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A friendly kickabout boosts my physical and mental health

Tuesday, 30 January 2024 James

James explains how football and Watford FC has helped him recover from depression and psychosis.

Five years ago, I was experiencing higher anxiety and depression as a result of suffering from a psychotic episode and being sectioned.

I was finding it really difficult to get my life back together, I had put on a lot of weight from taking heavy medication, my confidence and self-esteem were also at an all-time low.

Then during one of my weekly sessions with my care coordinator, I was telling her that I used to enjoy playing football and I was a Watford FC supporter. She then suggested that I try out a nearby football group that had been recently launched and was being run by a charity (Watford FC’s Community, Sport & Education Trust).

It’s called ‘Man On’ and it exists for men over 18 who suffer with their mental health. The usual format of the sessions includes a friendly kickabout, as well as a chance to get peer support from not only the coaches, but the participants too. All the coaches are Mental Health First Aid trained and are very approachable. They also offer private 121 sessions before or after the physical activity if anyone needs it.

Fast forward to present day and I now still try and attend the session every week, because it gives me an enormous boost every time I take part. I am now in much better shape physically and mentally and I owe a lot of that to taking part in this activity over the last few years.

I’ve made some really good friends from the group as well. We also socialise outside of the sessions when we can. This usually takes the form of watching football at a local sports bar, or going to the cinema, playing pool, and even going to see one of the Watford FC matches at their home stadium if we can get tickets. Sometimes we are able to get free tickets through our coaches, which I think is a really nice touch.

Being supported when I had relapse

Sadly, I ended up suffering with a relapse of psychosis at the end of 2019, but everyone from the group were very supportive. The coaches even said to my partner and my mum to contact them if they needed anything, which we all really appreciated. I remember having a few extra one to ones with them around that time, which helped me stay strong and focus on recovering.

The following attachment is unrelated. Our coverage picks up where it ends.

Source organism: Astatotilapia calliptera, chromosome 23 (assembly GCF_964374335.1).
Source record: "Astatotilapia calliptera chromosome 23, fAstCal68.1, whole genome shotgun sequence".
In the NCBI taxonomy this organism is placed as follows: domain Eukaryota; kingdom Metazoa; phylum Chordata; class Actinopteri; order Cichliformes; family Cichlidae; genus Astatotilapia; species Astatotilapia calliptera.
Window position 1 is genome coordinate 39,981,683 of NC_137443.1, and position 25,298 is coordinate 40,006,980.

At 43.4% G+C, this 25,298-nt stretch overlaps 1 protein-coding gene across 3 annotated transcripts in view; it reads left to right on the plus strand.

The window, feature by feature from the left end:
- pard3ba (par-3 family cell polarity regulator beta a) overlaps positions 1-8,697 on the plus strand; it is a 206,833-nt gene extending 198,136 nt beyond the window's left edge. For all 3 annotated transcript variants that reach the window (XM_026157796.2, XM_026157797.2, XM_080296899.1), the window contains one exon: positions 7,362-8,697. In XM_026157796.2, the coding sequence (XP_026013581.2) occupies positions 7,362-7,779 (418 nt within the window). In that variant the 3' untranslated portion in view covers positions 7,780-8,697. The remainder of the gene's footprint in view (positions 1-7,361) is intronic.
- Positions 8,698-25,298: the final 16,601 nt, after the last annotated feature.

The group have been with me for highs and lows. In 2022, I even asked their opinion about the front cover of my upcoming first book (called “Befriending My Brain: A Psychosis Story”), as the publisher gave me a couple of options to choose from. Then in 2023 after it was published, I told them that I wanted to create the audiobook version but didn’t have the equipment or expertise. One of the guys came forward and said we could do this at his house, as he had all of the gear we needed from his experiences with recording music. I was delighted that we could finish the audiobook together last year, something I didn’t think would ever happen!

“I have a platform where I can speak out if I’m struggling, and I can give advice if anyone else is going through a hard time.”

We also have a brilliant WhatsApp group and I feel lucky to have a platform where I can speak out if I’m ever struggling. I can give out my advice if anyone else is going through a hard time as well. Some of us have the same mental health diagnosis, for example, I have schizoaffective disorder and so do a few of the boys, so it is nice to know we are in it together! There have been times when I have posted in the WhatsApp group that I am struggling or stressed, they are so quick to respond offering their support and suggesting a phone call or meeting up for a coffee. And the coaches are great as they monitor the group to check if anyone is struggling and needs support.

I feel particularly happy that the coaches are always around to support us if we are going through hard times. There was a time a couple of years ago when I was feeling particularly anxious and I expressed this to the group. After this, I found it heart-warming to have plenty of offers to help. One of them came from the main coach that runs the project, who suggested that after that week’s kickabout we sit down inside together and talk it out.

Having a safe space

I remember speaking with him for about half an hour, I shared and unloaded everything that was swirling around inside my head. He made me realise that my cause of anxiety was common and offered plenty of solid advice and solutions. I went from feeling so lost and heavy to having a much clearer head and sense of relief. I will never forget how helpful the chat was. It felt like the best therapy and provided a real turning point for me. I haven’t looked back since then, and my anxiety these days is much lighter. I know that I have a safe space to go again if I need it, which is confidential and free from judgement.

Our coaches are really good and bigging us up when we are doing well (in addition to supporting those struggling). Last year the same coach who helped me with anxiety nominated me for a ‘mental health champion’ award at a local gala event ran by their charity. I was ecstatic when I won that award and still look back on that with great pride. It was a wonderful ‘full circle’ moment compared to when I started the physical activity session all those years ago with poor mental health.

I would highly recommend trying out one of your local physical activity groups if you can. You will be surprised with the amount of benefits you get from them; they often become a vital part of maintaining your mental wellbeing.

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